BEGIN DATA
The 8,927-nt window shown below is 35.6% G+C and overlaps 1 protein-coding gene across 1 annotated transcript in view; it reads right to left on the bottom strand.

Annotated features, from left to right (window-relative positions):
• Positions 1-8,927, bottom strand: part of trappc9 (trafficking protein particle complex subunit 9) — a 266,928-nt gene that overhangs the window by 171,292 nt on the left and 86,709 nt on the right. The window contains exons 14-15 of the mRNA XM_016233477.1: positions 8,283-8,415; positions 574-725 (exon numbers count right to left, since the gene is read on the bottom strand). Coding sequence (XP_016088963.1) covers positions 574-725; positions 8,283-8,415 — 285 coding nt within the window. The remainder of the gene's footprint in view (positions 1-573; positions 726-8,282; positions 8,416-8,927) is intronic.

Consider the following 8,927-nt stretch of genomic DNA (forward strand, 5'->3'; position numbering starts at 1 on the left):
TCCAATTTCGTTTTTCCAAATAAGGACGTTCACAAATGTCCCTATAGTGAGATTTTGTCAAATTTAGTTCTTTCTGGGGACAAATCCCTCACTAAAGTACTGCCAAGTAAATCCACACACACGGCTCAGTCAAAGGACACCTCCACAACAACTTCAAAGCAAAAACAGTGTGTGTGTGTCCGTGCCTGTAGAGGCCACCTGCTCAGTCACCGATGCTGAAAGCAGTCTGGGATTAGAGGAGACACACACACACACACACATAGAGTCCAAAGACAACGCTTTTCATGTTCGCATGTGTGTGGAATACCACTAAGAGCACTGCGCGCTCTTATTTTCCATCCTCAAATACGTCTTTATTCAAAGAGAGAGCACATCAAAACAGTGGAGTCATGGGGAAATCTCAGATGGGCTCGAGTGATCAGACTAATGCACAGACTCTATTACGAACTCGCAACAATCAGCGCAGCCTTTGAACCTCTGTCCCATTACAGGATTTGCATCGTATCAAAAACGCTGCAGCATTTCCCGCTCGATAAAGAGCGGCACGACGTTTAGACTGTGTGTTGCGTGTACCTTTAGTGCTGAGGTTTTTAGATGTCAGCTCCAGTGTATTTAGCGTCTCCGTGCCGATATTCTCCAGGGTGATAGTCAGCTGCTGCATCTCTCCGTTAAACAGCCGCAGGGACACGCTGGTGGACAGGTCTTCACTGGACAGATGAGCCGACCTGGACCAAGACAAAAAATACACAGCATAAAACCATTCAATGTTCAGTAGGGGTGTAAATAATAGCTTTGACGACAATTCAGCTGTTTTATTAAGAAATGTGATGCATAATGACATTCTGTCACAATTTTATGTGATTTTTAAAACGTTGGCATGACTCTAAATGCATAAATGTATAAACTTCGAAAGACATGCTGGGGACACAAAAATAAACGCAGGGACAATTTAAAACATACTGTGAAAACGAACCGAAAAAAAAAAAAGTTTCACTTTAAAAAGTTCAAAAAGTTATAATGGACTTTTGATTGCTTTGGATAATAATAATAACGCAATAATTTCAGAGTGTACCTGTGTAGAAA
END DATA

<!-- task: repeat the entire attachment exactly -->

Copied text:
The 8,927-nt window shown below is 35.6% G+C and overlaps 1 protein-coding gene across 1 annotated transcript in view; it reads right to left on the bottom strand.

Annotated features, from left to right (window-relative positions):
• Positions 1-8,927, bottom strand: part of trappc9 (trafficking protein particle complex subunit 9) — a 266,928-nt gene that overhangs the window by 171,292 nt on the left and 86,709 nt on the right. The window contains exons 14-15 of the mRNA XM_016233477.1: positions 8,283-8,415; positions 574-725 (exon numbers count right to left, since the gene is read on the bottom strand). Coding sequence (XP_016088963.1) covers positions 574-725; positions 8,283-8,415 — 285 coding nt within the window. The remainder of the gene's footprint in view (positions 1-573; positions 726-8,282; positions 8,416-8,927) is intronic.

Consider the following 8,927-nt stretch of genomic DNA (forward strand, 5'->3'; position numbering starts at 1 on the left):
TCCAATTTCGTTTTTCCAAATAAGGACGTTCACAAATGTCCCTATAGTGAGATTTTGTCAAATTTAGTTCTTTCTGGGGACAAATCCCTCACTAAAGTACTGCCAAGTAAATCCACACACACGGCTCAGTCAAAGGACACCTCCACAACAACTTCAAAGCAAAAACAGTGTGTGTGTGTCCGTGCCTGTAGAGGCCACCTGCTCAGTCACCGATGCTGAAAGCAGTCTGGGATTAGAGGAGACACACACACACACACACATAGAGTCCAAAGACAACGCTTTTCATGTTCGCATGTGTGTGGAATACCACTAAGAGCACTGCGCGCTCTTATTTTCCATCCTCAAATACGTCTTTATTCAAAGAGAGAGCACATCAAAACAGTGGAGTCATGGGGAAATCTCAGATGGGCTCGAGTGATCAGACTAATGCACAGACTCTATTACGAACTCGCAACAATCAGCGCAGCCTTTGAACCTCTGTCCCATTACAGGATTTGCATCGTATCAAAAACGCTGCAGCATTTCCCGCTCGATAAAGAGCGGCACGACGTTTAGACTGTGTGTTGCGTGTACCTTTAGTGCTGAGGTTTTTAGATGTCAGCTCCAGTGTATTTAGCGTCTCCGTGCCGATATTCTCCAGGGTGATAGTCAGCTGCTGCATCTCTCCGTTAAACAGCCGCAGGGACACGCTGGTGGACAGGTCTTCACTGGACAGATGAGCCGACCTGGACCAAGACAAAAAATACACAGCATAAAACCATTCAATGTTCAGTAGGGGTGTAAATAATAGCTTTGACGACAATTCAGCTGTTTTATTAAGAAATGTGATGCATAATGACATTCTGTCACAATTTTATGTGATTTTTAAAACGTTGGCATGACTCTAAATGCATAAATGTATAAACTTCGAAAGACATGCTGGGGACACAAAAATAAACGCAGGGACAATTTAAAACATACTGTGAAAACGAACCGAAAAAAAAAAAAGTTTCACTTTAAAAAGTTCAAAAAGTTATAATGGACTTTTGATTGCTTTGGATAATAATAATAACGCAATAATTTCAGAGTGTACCTGTGTAGAAA